Friday, March 30, 2012

Schools in New Orleans

I became interested in what happened to the public school system in New Orleans post KaTrina after our discussion of Treme. I was expecting to find that the public schools in New Orleans struggled greatly after the hurricane, however, the articles I found actually pointed to drastic improvements in the public schools after the hurricane. I found an article on Huffington Post that was particularly interesting (see text below). The article argued that the city used the hurricane as an opportunity to, “to build -- not rebuild, but build -- a new school system.”

I would like to point to two parts of the article that I found particularly important. First, the article points out that the new schools are largely publicly funded, but privately run. This not only allows for the school to receive money, but also decide how to use it most effectively. I think it is important to think about this in regards to how federal money was handled in the rebuilding of New Orleans. Would poorer parts of New Orleans have rebuilt more successfully and more quickly if they had been given not only more resources, but also more freedom to do what they would like with it? Pre-KaTrina, 64 percent of the public schools were deemed “academically unacceptable” and they were adhering to the federal system. However, once the schools were given more freedom the statistic dropped to 42 percent of the public schools being deemed “academically unsuccessful.” With more freedom and money, could the city have been rebuilt faster and more practically?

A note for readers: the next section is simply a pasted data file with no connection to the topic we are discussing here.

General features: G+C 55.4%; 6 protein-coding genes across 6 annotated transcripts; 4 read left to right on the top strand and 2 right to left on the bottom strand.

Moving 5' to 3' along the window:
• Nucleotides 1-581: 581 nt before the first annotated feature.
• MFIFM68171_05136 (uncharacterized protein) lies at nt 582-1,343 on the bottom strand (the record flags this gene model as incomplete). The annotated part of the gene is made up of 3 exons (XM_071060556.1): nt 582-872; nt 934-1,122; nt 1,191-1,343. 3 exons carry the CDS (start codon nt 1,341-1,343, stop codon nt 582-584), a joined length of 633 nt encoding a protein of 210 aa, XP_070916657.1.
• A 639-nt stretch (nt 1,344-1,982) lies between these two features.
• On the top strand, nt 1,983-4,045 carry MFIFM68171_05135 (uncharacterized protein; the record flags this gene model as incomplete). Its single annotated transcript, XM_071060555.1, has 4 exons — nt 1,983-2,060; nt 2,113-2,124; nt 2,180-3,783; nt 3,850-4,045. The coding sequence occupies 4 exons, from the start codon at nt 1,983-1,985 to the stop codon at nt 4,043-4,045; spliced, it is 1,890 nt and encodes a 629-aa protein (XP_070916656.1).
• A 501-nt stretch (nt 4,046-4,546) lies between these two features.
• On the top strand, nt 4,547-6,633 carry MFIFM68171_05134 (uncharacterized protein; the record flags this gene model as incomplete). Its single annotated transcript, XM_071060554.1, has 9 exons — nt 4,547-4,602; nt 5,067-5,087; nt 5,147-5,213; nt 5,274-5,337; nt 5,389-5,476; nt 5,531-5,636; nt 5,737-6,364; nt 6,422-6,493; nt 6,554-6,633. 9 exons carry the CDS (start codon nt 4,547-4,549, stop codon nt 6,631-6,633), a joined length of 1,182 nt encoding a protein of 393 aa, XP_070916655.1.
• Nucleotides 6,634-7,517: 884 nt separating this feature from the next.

Second, I would like to touch on the idea of nature’s affect on the situation. The article explains that, “kids can now go to any school in the city that they choose, whereas before, you had to go to school based on your neighborhood. It's a real free market that isn't being done elsewhere." The flooding physically blurred the lines between neighborhoods and forced people from different towns to interact. Children who were living the poorest parts of town were forced to go to the schools with the least federal funding. However, after the storm, they were able to attend schools in different neighborhoods that received more funding. In this way, the flood physically forced a change in the system.